I Was Transgender And Didn't Know It: 6 Weird Realities

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I Was Transgender And Didn't Know It: 6 Weird Realities

Postby ToixStory » Sun Jun 14, 2015 6:00 pm

http://www.cracked.com/personal-experiences-1756-i-was-transgender-didnt-know-it-6-weird-realities.html

Righto, good article but there seem to be some misconceptions in the comments section that I'd like to iron out as a trans woman myself (pre-HRT as of now due to parents and living in Texas...), as well as someone very active in the LGBT community.

One of the big questions people seem to have is why trans women equate being girly with being female, when many biological women feel perfectly feminine wearing jeans and boxers and cutting their hair short. This is something hard to grasp when you are not trans, but the long and short of it is that when you are biologically a woman, you are a woman no matter what you do (unless you yourself are trans). You can never wear makeup, always wear boys' clothes, play boys' sports, do traditionally masculine things, and you and society still see you as a girl.

Unfortunately for trans people, this isn't quite true. If you are trans, the world at best sees you as kind of a girl, and at worst sees you as a freak. For a lot of trans women, including myself, being more "girly" or "femme" is a kind of coping mechanism to convince both the world and yourself that you are really a woman, and not just a freak of a man who is pretending to be one. A biological woman doing masculine things is just a tomboy, a trans woman doing masculine things is "being a man again", and thus many trans women stay as far away from anything masculine as humanly possible.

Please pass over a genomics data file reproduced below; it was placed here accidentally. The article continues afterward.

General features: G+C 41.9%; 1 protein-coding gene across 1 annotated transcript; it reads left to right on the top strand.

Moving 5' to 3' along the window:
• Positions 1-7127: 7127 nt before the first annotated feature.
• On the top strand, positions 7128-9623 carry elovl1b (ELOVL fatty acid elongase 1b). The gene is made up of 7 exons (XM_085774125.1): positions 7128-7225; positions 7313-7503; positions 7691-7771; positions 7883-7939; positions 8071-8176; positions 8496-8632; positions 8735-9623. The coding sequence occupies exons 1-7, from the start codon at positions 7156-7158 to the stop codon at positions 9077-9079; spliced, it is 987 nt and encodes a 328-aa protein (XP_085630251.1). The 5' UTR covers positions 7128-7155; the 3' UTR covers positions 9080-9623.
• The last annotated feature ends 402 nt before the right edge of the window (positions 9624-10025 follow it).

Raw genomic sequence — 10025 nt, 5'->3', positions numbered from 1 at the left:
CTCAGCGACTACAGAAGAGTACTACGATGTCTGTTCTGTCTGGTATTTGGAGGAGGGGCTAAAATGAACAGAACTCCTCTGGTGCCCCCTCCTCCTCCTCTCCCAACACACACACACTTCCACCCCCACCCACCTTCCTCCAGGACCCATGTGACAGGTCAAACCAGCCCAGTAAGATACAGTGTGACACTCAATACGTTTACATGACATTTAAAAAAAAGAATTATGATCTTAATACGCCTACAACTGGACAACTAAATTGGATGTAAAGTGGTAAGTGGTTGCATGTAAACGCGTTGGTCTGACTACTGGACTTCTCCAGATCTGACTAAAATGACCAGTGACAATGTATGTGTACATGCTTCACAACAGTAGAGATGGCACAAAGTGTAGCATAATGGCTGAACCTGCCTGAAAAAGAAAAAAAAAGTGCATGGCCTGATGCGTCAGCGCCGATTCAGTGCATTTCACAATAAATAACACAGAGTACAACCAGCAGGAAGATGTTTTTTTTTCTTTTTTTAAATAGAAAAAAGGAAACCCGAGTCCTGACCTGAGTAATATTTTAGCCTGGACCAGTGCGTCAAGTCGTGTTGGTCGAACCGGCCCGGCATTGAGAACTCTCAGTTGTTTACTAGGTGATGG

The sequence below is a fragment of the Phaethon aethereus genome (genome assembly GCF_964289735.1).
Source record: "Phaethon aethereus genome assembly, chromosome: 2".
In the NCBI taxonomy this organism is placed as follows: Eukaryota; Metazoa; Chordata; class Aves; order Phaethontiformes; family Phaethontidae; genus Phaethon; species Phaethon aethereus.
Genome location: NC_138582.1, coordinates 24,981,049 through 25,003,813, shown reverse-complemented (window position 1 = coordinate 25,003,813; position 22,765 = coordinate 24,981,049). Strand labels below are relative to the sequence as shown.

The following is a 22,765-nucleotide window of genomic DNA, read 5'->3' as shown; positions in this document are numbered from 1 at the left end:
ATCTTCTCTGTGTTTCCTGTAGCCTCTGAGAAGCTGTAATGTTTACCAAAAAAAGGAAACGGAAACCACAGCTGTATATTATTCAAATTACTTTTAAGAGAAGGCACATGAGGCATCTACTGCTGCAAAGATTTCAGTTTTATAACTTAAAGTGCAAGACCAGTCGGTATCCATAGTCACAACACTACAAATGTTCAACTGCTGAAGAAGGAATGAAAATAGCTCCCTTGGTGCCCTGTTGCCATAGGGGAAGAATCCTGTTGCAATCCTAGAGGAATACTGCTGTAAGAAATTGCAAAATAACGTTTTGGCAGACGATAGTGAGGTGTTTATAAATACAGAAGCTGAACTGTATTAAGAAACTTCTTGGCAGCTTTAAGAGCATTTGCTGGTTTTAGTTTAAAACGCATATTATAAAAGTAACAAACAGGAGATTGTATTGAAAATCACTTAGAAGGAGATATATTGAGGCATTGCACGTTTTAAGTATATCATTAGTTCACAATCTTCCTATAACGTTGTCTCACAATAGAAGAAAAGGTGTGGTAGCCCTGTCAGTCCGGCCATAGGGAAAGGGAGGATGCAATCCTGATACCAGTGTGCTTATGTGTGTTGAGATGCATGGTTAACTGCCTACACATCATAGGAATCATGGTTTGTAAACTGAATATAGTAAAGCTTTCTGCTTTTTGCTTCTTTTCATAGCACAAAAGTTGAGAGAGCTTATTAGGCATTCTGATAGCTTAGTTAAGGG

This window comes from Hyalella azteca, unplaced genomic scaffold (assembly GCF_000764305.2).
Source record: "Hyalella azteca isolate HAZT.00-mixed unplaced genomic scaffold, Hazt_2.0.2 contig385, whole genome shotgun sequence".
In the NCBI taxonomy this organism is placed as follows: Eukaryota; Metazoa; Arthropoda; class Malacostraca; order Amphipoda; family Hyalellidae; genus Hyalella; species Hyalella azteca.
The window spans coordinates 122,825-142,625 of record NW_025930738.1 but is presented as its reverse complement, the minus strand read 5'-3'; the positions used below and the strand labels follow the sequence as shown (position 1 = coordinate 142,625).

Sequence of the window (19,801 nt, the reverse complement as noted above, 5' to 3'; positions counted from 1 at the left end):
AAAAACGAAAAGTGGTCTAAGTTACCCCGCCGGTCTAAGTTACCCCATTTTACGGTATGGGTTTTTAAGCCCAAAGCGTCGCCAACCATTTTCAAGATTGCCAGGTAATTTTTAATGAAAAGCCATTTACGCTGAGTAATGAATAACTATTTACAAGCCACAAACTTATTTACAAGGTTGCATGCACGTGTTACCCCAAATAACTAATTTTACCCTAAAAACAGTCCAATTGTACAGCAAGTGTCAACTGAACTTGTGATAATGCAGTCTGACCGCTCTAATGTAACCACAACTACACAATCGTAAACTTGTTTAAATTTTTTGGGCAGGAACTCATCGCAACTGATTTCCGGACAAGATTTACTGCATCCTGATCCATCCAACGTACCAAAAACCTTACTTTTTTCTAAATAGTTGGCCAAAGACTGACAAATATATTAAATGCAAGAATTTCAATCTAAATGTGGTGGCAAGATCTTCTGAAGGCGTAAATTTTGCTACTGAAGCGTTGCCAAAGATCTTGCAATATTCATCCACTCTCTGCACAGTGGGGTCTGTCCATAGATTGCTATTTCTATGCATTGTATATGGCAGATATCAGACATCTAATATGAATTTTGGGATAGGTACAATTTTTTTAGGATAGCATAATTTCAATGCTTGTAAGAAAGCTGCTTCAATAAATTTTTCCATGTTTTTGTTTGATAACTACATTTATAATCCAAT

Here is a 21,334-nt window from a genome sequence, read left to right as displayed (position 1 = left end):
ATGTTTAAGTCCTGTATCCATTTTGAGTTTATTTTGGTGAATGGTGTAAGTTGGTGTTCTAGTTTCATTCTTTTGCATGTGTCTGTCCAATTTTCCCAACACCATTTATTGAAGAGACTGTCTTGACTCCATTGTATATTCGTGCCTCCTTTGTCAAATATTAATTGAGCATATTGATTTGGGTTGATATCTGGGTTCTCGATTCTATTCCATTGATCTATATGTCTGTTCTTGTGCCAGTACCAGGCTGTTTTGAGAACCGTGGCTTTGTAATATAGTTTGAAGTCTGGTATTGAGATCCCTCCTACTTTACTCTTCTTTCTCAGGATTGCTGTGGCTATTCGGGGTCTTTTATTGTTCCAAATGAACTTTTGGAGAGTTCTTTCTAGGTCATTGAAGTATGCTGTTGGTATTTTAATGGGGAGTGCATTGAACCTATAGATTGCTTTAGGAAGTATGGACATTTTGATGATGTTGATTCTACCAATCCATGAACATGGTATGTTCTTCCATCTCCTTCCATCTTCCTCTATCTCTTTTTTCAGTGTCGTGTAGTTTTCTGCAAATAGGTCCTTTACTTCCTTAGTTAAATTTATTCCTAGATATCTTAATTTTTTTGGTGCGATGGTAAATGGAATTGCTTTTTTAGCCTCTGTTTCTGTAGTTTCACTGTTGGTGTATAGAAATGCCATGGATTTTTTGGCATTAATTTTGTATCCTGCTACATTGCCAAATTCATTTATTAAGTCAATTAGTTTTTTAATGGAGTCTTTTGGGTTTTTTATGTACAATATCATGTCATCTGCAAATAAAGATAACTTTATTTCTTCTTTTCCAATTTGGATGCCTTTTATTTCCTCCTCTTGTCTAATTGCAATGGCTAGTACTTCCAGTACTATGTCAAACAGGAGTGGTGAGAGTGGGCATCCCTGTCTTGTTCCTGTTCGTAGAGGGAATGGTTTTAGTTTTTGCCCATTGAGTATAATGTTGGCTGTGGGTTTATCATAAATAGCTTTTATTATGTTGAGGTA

This also does not mean every trans woman thinks that all there is to being a girl is makeup, girly clothes, being femme, etc. A lot of us do experience a fondness for such things in adolescence (I, like the girl in the interview, have a fondness for soft things, prefer sweats over jeans if a skirt is not an option, etc.), and part of that is biological in that our brains tend to be wired differently (don't quote me on that, I haven't read enough of the scientific literature to be an expert on it), and part of it is simply lashing out against a childhood that is filled with constant reminders to be a man, like manly things, act like a man, etc. In a better society, gender roles would not be so prevalent in adolescence and thus transitioning would be easier, but unfortunately that is not the case.